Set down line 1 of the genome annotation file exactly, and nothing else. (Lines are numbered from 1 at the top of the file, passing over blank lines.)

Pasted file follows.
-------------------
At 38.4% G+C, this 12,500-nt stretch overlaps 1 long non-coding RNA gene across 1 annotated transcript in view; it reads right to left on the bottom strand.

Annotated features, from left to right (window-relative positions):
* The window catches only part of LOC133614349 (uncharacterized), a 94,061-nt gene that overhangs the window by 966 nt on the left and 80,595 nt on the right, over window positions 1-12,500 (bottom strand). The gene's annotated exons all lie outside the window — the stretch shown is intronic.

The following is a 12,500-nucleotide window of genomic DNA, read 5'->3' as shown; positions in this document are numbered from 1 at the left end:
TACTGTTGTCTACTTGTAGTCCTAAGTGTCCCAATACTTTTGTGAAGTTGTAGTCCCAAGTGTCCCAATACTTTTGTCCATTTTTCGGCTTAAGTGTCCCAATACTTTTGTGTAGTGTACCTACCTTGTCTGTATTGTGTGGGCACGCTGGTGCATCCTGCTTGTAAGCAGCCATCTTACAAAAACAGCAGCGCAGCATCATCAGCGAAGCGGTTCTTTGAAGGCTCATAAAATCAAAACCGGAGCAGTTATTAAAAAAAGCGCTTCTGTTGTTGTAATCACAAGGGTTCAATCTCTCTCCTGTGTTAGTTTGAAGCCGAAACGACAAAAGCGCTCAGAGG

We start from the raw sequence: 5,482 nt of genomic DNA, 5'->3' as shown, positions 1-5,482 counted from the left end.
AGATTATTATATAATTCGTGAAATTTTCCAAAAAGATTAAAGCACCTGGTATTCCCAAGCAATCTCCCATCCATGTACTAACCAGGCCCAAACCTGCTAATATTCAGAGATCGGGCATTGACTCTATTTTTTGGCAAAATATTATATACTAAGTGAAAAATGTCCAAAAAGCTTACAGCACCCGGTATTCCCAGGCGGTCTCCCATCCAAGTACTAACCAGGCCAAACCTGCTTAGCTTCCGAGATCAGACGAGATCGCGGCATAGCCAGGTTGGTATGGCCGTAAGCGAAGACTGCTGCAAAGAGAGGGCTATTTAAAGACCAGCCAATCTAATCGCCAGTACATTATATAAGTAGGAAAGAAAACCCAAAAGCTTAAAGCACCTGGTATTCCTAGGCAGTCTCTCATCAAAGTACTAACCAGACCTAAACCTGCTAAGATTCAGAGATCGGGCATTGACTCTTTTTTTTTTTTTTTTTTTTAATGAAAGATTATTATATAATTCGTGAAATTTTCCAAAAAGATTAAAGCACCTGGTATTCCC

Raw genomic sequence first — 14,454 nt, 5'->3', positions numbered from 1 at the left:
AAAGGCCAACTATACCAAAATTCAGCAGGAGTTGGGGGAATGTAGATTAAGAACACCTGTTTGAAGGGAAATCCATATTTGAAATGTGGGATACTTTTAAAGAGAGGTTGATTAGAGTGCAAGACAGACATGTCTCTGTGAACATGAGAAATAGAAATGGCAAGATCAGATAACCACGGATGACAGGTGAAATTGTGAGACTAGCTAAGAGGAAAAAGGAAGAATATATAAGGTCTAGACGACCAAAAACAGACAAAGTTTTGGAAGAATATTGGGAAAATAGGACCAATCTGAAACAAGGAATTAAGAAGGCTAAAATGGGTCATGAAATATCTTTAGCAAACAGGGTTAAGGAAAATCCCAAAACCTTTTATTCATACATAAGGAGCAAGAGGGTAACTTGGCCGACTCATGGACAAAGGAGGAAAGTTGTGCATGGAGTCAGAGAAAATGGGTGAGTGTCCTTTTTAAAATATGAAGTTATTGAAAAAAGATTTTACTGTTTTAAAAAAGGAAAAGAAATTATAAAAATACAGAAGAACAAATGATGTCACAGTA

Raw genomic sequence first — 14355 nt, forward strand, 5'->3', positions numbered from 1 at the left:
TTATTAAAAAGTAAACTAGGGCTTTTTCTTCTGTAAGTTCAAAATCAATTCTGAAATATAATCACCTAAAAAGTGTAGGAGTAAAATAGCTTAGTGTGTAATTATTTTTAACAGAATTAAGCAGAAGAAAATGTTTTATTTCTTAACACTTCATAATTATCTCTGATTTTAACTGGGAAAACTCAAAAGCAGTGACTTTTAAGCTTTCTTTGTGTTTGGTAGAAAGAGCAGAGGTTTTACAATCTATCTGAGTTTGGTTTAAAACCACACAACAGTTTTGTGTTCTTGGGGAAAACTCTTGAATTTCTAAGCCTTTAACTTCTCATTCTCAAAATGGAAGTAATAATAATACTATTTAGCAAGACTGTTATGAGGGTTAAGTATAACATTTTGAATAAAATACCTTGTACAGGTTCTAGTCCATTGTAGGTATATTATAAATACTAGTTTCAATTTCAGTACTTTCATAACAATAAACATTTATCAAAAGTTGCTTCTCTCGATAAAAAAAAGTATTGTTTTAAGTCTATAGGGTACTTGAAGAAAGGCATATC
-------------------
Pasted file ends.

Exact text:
At 38.4% G+C, this 12,500-nt stretch overlaps 1 long non-coding RNA gene across 1 annotated transcript in view; it reads right to left on the bottom strand.